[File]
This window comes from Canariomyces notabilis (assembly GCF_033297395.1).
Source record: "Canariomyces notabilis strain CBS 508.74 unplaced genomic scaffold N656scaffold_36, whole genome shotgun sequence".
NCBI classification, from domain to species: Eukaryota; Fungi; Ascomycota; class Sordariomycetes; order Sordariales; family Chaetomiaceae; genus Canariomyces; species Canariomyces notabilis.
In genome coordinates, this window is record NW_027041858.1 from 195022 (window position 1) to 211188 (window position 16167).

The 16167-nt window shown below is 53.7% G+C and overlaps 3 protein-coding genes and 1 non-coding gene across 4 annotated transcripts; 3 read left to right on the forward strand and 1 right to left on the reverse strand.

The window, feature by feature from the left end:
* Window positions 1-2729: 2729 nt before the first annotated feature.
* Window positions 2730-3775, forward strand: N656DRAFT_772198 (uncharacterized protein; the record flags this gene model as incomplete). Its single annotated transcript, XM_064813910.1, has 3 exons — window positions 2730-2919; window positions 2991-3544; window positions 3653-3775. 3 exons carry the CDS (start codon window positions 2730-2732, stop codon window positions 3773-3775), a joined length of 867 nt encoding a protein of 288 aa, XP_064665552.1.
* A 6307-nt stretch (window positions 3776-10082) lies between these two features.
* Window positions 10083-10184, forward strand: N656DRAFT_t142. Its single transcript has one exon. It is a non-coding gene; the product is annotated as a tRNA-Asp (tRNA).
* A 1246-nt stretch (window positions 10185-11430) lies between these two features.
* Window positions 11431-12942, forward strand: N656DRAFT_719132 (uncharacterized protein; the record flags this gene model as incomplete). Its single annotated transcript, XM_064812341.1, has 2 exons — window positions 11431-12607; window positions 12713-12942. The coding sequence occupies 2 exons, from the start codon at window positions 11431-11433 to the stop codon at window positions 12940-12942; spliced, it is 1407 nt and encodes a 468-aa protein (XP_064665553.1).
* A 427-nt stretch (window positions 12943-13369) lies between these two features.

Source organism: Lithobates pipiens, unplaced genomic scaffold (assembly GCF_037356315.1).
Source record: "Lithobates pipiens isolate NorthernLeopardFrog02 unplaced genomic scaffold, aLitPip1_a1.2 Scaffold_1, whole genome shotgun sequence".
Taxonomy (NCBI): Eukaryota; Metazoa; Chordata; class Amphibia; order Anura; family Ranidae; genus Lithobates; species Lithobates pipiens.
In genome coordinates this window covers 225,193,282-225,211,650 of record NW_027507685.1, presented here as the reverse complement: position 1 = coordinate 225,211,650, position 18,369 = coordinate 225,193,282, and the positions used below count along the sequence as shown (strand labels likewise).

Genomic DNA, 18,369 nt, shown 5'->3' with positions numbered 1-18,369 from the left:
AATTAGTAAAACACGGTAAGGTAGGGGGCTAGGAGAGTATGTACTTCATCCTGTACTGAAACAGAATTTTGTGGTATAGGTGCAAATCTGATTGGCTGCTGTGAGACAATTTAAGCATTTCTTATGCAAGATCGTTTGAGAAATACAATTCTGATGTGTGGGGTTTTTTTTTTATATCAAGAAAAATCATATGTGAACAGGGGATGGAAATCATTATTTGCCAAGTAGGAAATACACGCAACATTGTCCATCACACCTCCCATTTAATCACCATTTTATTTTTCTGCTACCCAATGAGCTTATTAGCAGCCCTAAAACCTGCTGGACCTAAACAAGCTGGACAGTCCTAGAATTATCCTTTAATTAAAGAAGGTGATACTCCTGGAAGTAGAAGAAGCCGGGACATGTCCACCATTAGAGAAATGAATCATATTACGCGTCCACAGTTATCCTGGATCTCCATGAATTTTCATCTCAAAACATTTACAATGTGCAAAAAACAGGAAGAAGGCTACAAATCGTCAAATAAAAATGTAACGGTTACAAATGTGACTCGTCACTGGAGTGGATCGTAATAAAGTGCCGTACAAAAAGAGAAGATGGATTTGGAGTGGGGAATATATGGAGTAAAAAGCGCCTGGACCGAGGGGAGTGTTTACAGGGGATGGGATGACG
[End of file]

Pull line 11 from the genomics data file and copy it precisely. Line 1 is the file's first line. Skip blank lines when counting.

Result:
* A 1246-nt stretch (window positions 10185-11430) lies between these two features.